Monday was a productive day in law enforcement's ongoing effort to thwart terrorist plots before people get hurt.
In New York, a judge unsealed a December 2011 guilty plea by a Somali national for providing material support to al-Qaida in the Arabian Peninsula (AQAP) and the Somali terrorist group al-Shabaab. Ahmed Abdulkadir Warsame's plea has been under seal. He was taken into custody in the Gulf of Aden in April 2011 as he traveled between Somalia and Yemen. He was kept at sea for two months of questioning by intelligence officials before the criminal charges were filed.
In addition to fighting for al-Shabaab, Warsame procured weapons from AQAP and taught others to use explosives. He also worked with American citizens in conspiring to support AQAP with money, equipment and people. Warsame has cooperated with U.S. investigators, providing what a source described to CBS News as "an intelligence watershed."
"Ahmed Warsame served as a critical link between two foreign terrorist organizations and was an operational terrorist leader, commanding hundreds of fighters," Acting Assistant Attorney General for National Security John Carlin said in a statement. "His capture, successful interrogation, and guilty plea demonstrate how U.S. military, intelligence, and law enforcement assets coordinate to neutralize threats and protect the country."
In addition, a jury convicted Abdel Hameed Shehadeh of repeatedly lying about his attempts to join the Taliban or al-Qaida during trips to Pakistan's Federally Administered Tribal Areas. When Pakistan refused to let him into the country, Shehadeh returned to the United States and tried to enlist in the U.S. Army.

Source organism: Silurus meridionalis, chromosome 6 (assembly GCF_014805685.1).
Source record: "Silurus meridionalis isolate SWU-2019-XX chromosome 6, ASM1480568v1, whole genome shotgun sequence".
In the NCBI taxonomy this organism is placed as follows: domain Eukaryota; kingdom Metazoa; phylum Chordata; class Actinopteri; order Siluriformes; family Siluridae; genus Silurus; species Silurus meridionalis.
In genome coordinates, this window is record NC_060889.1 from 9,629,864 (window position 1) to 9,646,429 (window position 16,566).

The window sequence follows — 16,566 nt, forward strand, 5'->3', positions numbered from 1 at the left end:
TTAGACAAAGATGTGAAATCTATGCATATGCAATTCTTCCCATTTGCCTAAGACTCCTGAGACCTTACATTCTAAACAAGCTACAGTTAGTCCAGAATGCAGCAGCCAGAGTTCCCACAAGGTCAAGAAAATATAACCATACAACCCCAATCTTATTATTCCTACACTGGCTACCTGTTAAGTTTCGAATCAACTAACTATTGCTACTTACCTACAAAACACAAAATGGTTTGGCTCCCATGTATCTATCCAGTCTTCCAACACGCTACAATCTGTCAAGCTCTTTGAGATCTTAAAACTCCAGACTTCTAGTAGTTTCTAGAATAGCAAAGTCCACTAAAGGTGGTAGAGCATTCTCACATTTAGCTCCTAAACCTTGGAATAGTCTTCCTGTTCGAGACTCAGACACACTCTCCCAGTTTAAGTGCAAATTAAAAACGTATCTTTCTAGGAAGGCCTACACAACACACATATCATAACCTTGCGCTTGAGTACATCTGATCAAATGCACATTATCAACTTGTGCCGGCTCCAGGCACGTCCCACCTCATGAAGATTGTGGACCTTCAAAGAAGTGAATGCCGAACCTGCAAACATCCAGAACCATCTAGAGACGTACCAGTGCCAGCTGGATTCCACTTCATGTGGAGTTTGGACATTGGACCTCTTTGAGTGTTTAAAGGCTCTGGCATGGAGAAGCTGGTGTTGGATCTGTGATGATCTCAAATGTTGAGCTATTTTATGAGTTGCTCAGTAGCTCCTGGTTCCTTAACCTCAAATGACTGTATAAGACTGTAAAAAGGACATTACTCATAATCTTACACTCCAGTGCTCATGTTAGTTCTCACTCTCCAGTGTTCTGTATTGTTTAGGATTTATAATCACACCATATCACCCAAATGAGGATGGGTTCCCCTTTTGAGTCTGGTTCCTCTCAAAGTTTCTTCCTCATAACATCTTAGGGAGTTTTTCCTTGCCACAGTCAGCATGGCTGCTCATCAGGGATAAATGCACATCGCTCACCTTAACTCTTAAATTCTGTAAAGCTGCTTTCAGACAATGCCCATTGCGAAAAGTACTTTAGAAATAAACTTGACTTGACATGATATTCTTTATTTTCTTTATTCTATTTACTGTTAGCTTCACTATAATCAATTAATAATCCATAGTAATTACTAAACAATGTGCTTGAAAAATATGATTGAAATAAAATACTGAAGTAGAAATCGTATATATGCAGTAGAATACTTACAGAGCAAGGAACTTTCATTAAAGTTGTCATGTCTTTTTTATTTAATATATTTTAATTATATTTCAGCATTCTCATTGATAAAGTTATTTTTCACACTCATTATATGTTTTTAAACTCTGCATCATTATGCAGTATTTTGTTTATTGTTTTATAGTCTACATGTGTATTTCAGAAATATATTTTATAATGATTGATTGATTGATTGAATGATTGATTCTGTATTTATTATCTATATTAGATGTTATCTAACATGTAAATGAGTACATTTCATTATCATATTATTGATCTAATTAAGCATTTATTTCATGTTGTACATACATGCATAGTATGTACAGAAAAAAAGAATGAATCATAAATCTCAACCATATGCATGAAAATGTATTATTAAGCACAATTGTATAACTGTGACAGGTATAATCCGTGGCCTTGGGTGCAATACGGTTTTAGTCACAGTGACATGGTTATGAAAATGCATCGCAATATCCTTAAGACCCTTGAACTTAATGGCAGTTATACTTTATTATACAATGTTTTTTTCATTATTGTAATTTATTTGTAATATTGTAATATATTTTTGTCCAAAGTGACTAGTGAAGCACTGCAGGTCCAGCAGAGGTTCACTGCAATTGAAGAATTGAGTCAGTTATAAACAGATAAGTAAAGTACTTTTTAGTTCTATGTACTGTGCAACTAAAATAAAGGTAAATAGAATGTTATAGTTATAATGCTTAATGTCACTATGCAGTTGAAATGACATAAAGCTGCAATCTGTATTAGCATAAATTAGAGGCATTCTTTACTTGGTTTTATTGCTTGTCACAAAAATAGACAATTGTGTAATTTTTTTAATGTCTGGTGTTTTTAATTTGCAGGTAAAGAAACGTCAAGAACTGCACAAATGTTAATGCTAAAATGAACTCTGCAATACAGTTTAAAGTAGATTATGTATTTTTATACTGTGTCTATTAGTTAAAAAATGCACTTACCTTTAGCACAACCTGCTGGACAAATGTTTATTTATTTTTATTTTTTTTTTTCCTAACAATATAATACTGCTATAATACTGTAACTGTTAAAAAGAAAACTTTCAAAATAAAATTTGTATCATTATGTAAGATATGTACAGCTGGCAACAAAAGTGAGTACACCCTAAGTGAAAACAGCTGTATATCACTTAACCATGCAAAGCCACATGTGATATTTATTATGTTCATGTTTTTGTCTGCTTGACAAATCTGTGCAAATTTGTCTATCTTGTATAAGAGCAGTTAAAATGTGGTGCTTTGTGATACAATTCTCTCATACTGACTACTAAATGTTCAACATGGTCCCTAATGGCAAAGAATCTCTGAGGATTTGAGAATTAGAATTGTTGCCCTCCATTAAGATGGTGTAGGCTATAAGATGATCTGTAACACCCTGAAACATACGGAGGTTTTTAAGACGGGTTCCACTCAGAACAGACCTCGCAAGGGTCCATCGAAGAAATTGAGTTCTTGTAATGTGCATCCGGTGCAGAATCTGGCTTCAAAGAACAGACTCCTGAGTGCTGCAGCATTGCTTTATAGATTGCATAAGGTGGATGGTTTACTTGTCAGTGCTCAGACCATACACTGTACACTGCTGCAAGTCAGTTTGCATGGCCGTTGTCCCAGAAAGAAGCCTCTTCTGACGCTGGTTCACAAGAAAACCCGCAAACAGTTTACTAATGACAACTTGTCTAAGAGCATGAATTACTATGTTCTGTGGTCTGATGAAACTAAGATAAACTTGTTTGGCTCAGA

"[H]is true motive was to deploy overseas, where he would commit treason by defecting and fighting alongside insurgent forces," a government statement said. Shehadeh, a 23-year-old former Staten Island resident, faces a maximum 21-year prison sentence.
Another would-be terrorist was sentenced Monday. A federal judge in Seattle ordered Abu Khalid Abdul-Latif to spend 18 years in prison for plotting to attack a military processing center with machine guns and grenades. Latif, a convert to Islam born as Joseph Anthony Davis, pleaded guilty in December to conspiring to murder U.S. officers and to use weapons of mass destruction.
An informant alerted law enforcement to plans Abdul-Latif made with a co-conspirator to attack the center. Their discussions were audio and videotaped, and Abdul-Latif worked to obtain the weapons needed. He planned to attack the center on a Monday in July 2011, when it would be crowded with new recruits. Officials fear children at an adjacent day-care center would have been killed had the attack occurred.
"Abdul-Latif undertook his plot in furtherance of his long-standing and deeply felt radical beliefs," the prosecution sentencing memo said. "To this day, he has not disavowed the radical ideology that inspired his attack plot, nor has he expressed any meaningful remorse for his conduct."